In my last post, I discovered – to my surprise, I’ll admit – that auditors are expecting NERC entities to patch device drivers to comply with CIP-007-6 R2, despite the fact that this won’t always be easy. However, there’s a related question: are they also expecting entities to include device drivers in the configuration baselines they develop for CIP-010-2 R1 compliance?
The answer to that question is yes. And here I can quote Lew Folkerth of RF, an ex-auditor now leading outreach for CIP at RF (and a major contributor to what must have been at least 20-25 of my posts, although it seems more like 500). He says:
“Device drivers that are not included in the operating system are software that should be identified in the baselines and patched accordingly. The entities I’m familiar with handle these device drivers as part of normal patch management. You identify any drivers in use that are not part of the OS as separate software in the baseline. You identify a patch source for the driver, usually the card or device manufacturer. Then you monitor that patch source on a monthly basis.
Some vendors will track patch sources for device drivers as part of their automated service. I’m sure pricing will vary.”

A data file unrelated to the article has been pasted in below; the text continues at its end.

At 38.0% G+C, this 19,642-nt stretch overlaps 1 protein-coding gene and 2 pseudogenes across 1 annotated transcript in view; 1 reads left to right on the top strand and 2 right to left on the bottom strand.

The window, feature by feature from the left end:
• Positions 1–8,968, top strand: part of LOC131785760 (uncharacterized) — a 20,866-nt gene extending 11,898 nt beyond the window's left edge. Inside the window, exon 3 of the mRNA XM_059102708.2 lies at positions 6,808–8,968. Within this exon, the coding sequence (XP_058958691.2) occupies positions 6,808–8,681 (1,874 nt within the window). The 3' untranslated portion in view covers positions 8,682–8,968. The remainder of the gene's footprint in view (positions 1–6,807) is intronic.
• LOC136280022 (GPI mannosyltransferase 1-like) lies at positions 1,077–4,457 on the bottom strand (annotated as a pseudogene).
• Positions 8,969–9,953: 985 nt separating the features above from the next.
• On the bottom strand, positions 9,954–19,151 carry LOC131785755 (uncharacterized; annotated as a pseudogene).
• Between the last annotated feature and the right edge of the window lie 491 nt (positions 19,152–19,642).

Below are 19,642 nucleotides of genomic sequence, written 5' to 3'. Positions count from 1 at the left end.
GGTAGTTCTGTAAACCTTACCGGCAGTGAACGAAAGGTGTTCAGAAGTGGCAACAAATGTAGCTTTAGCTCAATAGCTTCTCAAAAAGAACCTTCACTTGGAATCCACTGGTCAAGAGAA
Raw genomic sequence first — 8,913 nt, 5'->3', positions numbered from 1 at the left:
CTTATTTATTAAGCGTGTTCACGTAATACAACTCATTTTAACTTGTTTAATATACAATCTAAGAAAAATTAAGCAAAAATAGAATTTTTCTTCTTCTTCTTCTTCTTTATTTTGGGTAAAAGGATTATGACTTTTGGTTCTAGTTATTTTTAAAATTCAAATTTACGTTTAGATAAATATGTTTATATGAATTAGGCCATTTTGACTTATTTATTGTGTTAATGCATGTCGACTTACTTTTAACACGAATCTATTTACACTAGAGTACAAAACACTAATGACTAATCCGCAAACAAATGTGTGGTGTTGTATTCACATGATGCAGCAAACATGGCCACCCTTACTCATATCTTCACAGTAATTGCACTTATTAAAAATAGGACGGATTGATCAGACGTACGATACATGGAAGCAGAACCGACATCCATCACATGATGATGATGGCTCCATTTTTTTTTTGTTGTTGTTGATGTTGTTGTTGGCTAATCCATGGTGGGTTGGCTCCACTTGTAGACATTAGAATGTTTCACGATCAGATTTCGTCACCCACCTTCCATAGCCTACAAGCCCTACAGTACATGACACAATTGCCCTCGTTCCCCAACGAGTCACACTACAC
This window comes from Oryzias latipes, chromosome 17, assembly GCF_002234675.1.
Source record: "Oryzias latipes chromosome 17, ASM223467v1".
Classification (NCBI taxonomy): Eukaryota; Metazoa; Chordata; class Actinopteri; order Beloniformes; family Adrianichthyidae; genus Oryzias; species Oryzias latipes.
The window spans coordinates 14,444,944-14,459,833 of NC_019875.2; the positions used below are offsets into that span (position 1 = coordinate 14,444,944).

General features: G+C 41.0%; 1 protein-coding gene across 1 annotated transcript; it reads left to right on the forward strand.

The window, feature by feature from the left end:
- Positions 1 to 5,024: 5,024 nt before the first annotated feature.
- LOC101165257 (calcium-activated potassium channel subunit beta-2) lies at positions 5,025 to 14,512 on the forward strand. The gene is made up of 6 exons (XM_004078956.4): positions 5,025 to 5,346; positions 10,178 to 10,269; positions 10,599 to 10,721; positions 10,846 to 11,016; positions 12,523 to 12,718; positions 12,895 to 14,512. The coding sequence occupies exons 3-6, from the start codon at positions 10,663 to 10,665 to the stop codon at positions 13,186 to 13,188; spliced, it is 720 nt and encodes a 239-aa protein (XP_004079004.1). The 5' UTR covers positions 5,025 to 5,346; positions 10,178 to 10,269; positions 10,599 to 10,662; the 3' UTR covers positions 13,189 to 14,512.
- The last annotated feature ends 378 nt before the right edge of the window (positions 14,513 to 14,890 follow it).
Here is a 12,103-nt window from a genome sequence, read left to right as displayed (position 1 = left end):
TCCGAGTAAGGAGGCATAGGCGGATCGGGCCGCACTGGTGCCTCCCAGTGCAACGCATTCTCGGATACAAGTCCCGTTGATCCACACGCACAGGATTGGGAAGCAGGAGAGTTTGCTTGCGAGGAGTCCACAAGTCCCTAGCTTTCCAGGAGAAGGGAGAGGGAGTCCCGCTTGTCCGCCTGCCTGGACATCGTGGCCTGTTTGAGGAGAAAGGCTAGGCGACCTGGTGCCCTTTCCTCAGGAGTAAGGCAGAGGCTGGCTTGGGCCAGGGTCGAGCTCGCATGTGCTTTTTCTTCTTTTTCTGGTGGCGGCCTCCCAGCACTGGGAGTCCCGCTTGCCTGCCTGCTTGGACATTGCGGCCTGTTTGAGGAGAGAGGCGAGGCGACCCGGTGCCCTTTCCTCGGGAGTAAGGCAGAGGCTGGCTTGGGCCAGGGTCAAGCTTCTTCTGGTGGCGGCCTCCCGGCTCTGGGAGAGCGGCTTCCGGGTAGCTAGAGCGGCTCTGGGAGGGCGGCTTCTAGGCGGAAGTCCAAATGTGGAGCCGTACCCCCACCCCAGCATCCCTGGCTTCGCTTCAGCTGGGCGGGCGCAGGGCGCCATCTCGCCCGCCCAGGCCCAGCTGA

Note that Lew limits this to drivers that aren’t included in an O/S. He says this in part because the Guidelines and Technical Basis[i] for CIP-010-2 R1 includes the sentence ““The SDT does not intend for notepad, calculator, DLL, device drivers, or other applications included in an operating system package as commercially available or open-source application software to be included.”[ii]
But here’s another question: Does this “exemption” for drivers that are part of the O/S (and also open-source application software) apply to CIP-007 R2 as well? Lew’s answer – as well as that of an experienced auditor from another region – is a definite yes. So I may have been wrong in assuming that having to cover device drivers under R2 would present a huge burden to NERC entities. It seems that what they need to track are primarily hardware device drivers not included with an OS – and this should be a much more manageable quantity.[iii]
The quote below is from an email that one of the auditors mentioned in my previous post sent me while I was writing the post. It expands on his thinking regarding device drivers in CIP-007 R2:
“CIP-007-6 / R2 requires a patch management process for tracking, evaluating, and installing cyber security patches for applicable Cyber Assets. Nowhere in that Requirement statement is there an exclusion for device drivers. Device drivers are software and they are just as vulnerable and just as exploitable as any other installed software.
“Device drivers come in two flavors. Many, but not all, are included with the operating system (e.g., Microsoft Windows 7). If you are tracking patches for the operating system, then you will also encounter patches for the drivers included in the operating system.